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PRESS RELEASEContact: Eric Whan
According to the poll, half of the general public in North America, Australia, and some parts of Europe say they have either read a corporate social responsibility (CSR) report themselves, briefly looked at one, or heard about one from someone else. We did not expect to see that an audience for CSR reports does exist among the general public, says Chris Coulter, Director of CSR Research at GlobeScan. The reports are generally not intended for the general public, but rather for investors, stakeholders and people who are specifically looking for such information.
He also points out that Opinion Leaders people who are the most likely to be engaged in and speak out on corporate issues are twice as likely as the general public to say they have looked at a report, suggesting that even more people will be reading these reports in the future.
And among those who are aware of CSR reports, majorities in most countries say that reading or hearing about a report improved their impression of the company, led them to buy the company's products, or speak positively about the company to others. According to Coulter, the publication of a CSR report can impact corporate reputation and the bottom line, particularly if reports are tailored for and made available to the general public. These corporate social reports are the new corporate communications, says Coulter. They are becoming an important communication technique for companies in our show me world.
Ernst Ligteringen, Chief Executive of the Global Reporting Initiative based in Amsterdam, says, These findings are evidence of the impressive progress made in developing a global CSR reporting movement with international standards. I am encouraged to see such a relatively large audience for something that did not even formally exist just five years ago.
Coulter also believes that these findings have important implications. Thus far, the conventional wisdom has been that the general consumer is not a target audience for CSR reporting, he says. Our research not only suggests that the general public is a potential target audience, but that these reports may also be an influential way for companies to communicate their commitment to CSR, ultimately leading to better reputation and increased market share.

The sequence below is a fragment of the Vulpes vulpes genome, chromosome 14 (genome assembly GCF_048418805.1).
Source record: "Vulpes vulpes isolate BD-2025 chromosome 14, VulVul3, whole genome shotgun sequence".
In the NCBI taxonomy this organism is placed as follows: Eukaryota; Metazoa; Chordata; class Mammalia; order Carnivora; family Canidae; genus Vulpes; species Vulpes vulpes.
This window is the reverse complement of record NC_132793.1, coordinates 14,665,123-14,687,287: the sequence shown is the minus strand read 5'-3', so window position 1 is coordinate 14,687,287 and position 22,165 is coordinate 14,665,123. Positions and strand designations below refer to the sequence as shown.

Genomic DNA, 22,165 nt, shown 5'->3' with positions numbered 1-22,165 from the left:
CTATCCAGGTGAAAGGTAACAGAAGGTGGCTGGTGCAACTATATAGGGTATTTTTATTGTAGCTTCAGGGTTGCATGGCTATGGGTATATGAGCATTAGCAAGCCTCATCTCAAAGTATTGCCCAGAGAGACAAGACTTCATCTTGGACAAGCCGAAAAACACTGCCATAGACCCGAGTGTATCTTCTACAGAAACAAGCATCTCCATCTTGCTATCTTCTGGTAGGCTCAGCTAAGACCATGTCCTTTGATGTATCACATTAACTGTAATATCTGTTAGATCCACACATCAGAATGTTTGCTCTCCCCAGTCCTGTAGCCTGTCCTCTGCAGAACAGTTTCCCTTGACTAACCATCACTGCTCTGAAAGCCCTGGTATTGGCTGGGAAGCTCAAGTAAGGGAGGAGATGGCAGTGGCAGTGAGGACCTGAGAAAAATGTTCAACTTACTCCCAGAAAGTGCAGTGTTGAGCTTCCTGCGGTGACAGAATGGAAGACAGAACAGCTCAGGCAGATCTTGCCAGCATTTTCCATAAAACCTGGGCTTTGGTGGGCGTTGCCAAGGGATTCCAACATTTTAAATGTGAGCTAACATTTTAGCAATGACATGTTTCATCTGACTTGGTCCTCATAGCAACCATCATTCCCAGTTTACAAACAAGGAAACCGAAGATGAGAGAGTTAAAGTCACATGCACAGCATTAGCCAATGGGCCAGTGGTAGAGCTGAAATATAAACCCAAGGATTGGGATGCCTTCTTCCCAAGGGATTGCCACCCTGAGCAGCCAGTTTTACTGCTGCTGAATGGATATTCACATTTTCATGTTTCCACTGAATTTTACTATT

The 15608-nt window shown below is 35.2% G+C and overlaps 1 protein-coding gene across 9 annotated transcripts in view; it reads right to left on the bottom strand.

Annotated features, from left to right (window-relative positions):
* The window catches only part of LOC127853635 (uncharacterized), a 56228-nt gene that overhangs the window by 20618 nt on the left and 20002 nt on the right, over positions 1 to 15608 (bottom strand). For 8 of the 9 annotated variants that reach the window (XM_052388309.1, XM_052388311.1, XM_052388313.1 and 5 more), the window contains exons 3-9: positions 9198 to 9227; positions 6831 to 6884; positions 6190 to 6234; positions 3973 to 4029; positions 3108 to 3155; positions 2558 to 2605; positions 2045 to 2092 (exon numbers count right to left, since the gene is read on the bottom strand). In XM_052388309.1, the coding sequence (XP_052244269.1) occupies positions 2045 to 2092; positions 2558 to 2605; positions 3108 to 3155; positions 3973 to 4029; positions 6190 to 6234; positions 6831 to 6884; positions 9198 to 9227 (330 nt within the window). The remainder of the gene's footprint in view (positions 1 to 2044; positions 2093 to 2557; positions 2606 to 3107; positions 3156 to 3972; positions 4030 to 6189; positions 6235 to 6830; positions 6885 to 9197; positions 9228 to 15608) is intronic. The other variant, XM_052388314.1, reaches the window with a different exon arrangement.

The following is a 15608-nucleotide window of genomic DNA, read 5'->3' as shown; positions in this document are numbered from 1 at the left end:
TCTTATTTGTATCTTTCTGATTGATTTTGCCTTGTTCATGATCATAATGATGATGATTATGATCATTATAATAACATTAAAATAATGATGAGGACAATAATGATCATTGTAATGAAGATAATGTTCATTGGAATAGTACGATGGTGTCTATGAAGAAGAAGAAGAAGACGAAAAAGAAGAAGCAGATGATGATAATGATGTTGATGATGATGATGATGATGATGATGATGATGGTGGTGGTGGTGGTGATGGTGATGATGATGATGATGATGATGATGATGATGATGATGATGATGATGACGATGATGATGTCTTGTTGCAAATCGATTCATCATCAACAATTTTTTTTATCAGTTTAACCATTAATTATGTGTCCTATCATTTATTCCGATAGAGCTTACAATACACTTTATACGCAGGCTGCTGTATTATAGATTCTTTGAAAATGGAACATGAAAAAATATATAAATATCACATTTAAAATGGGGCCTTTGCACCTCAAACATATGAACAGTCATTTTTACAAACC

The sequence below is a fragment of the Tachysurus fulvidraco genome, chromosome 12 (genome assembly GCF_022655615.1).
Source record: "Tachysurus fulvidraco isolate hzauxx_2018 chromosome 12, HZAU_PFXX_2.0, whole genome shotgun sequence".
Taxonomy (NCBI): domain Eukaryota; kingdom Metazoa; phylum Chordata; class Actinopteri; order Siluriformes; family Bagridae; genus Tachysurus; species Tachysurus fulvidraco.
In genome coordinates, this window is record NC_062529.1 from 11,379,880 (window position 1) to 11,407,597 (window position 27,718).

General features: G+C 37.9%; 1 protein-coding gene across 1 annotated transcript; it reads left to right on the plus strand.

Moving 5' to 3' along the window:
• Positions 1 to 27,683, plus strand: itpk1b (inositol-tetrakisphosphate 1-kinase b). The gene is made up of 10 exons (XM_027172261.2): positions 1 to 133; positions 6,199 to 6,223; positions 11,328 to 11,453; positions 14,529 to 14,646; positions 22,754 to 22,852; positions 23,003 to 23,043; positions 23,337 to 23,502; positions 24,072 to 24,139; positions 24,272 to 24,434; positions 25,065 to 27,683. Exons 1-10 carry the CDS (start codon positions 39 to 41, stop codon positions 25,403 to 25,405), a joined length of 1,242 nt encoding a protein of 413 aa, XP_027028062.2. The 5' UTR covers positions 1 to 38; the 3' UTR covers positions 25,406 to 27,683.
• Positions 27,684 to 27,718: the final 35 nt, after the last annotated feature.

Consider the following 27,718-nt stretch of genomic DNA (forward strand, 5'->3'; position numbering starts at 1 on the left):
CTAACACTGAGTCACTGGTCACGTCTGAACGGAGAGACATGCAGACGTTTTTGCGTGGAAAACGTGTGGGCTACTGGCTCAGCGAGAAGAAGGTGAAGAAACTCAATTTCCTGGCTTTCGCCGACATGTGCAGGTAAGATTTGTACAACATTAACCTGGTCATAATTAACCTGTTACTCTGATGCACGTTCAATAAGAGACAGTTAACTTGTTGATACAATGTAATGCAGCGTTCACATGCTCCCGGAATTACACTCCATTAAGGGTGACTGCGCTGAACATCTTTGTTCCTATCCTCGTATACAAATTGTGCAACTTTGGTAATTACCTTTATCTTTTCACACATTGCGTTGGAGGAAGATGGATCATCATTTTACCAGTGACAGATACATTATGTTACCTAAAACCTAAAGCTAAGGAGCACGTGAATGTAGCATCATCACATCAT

|These questions were fielded as part of GlobeScans 2004 Corporate Social Responsibility Monitor survey. Face-to-face or telephone interviews were conducted with approximately 1,000 respondents in each of 21 countries, between December 2003 and February 2004. At the country level, results are accurate to within +/- 3.1 percent, 19 times out of 20. The full report will be available to subscribers in Spring 2004.|
Global Reporting Initiative
The Global Reporting Initiative (GRI) is a multi-stakeholder process and independent institution whose mission is to develop and disseminate globally applicable Sustainability Reporting Guidelines. These Guidelines are for voluntary use by organizations for reporting on the economic, environmental, and social dimensions of their activities, products, and services. GRI incorporates the active participation of representatives from business, accountancy, investment, environmental, human rights, research and labor organizations from around the world. Started in 1997, GRI became independent in 2002, and is an official collaborating centre of the United Nations Environment Programme (UNEP).
For more information on GRI, please contact:
Ms. Alyson Slater
Associate Director, Communications
Global Reporting Initiative